Completing all three refactors and receiving full credit on each will raise your grade one half letter. So if you have a B+, a perfect set of refactors will give you an A-. However, the maximum grade you can achieve through refactors is a 96% or A. Therefore, the only way to earn an A+ in this class is through high scores on original assignment submissions, lab work, and participation.
Due to the uncertainty of in-person access this quarter, we will be replacing midterm and final exams with a course project. The final project must be built using the tools and techniques you learn throughout the course. More details will be provided at the midpoint of the quarter.
As we move through each week, notes will be added from both prerecorded lectures (available on Canvas) and discussions that we have with each other. New lecture note pages will be posted every Monday. The topics we will be discussing each week are listed in the next section.
The following schedule is subject to change throughout the quarter.
Although we are an remote for the first few weeks, we will return to partial in-person class as soon as allowed. When we do return to in-person, we will focus our time together on learning exercises rather than the traditional lecture.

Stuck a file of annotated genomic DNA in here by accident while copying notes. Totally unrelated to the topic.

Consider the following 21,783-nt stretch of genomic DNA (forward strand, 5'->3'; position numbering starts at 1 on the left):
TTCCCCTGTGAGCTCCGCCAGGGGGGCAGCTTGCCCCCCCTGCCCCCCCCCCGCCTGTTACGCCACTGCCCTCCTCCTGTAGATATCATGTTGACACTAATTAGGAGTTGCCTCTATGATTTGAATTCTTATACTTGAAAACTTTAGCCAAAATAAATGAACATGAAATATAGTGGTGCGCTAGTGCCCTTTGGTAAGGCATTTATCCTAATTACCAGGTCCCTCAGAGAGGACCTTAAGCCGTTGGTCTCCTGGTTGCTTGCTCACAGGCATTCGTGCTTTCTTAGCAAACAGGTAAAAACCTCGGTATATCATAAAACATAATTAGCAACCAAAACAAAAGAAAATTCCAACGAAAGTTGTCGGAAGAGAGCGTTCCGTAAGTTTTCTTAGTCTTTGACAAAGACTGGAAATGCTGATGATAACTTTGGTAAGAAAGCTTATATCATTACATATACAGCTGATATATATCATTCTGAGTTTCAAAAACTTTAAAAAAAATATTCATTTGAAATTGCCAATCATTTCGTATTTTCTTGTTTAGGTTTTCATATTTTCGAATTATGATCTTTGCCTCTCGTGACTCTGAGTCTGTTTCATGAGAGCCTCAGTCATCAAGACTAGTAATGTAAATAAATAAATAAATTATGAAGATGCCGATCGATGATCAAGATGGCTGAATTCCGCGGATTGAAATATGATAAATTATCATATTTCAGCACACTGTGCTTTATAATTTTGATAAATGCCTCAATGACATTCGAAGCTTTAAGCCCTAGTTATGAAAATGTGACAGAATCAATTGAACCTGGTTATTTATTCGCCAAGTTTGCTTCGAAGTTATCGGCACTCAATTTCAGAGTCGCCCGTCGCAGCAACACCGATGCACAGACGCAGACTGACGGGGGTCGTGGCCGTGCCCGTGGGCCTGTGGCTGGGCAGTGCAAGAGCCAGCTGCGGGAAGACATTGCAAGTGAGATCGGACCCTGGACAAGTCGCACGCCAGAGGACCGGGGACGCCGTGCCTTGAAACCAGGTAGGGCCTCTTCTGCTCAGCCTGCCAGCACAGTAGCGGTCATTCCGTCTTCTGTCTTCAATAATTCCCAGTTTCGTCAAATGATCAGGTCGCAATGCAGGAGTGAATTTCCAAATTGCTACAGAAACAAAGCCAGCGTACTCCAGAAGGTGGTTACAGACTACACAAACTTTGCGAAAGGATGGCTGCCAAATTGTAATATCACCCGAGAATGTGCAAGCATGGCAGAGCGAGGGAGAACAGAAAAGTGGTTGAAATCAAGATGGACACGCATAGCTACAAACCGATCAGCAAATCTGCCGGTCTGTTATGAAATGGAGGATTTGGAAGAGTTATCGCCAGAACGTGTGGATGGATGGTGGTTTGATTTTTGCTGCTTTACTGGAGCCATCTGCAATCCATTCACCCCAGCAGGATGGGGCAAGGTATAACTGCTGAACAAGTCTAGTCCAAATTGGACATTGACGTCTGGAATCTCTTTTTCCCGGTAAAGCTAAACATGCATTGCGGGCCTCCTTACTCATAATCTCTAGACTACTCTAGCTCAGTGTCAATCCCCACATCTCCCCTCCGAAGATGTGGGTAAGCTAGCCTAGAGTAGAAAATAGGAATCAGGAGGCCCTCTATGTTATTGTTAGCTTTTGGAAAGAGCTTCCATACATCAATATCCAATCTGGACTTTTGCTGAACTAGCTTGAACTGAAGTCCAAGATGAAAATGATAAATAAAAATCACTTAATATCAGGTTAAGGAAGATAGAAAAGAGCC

You can expect a typical week to look similar to the following:
In-person Class (starting week 5)
Labs will be held remotely until we return to campus. We will update lab locations in week 3, assuming all goes according to plan. Although week to week lab attendance is optional, you will be required to complete a minimum of 8 labs over the course of the quarter to receive full lab credit. To learn more about labs and view the lab schedule visit the lab overview page.
Quarter at a Glance¶
- Week 1
Exceptions and Files
- Week 2
Paths and Files Systems
- Week 3
Networks and Sockets
- Week 4
- Week 5
- Week 6
- Week 7
URLs and HTTP
- Week 8
Third Party Libraries
Graphical User Interfaces
- Week 9
Test Drive Development
Two Dimensional Lists
- Week 10
Advanced Graphical User Interfaces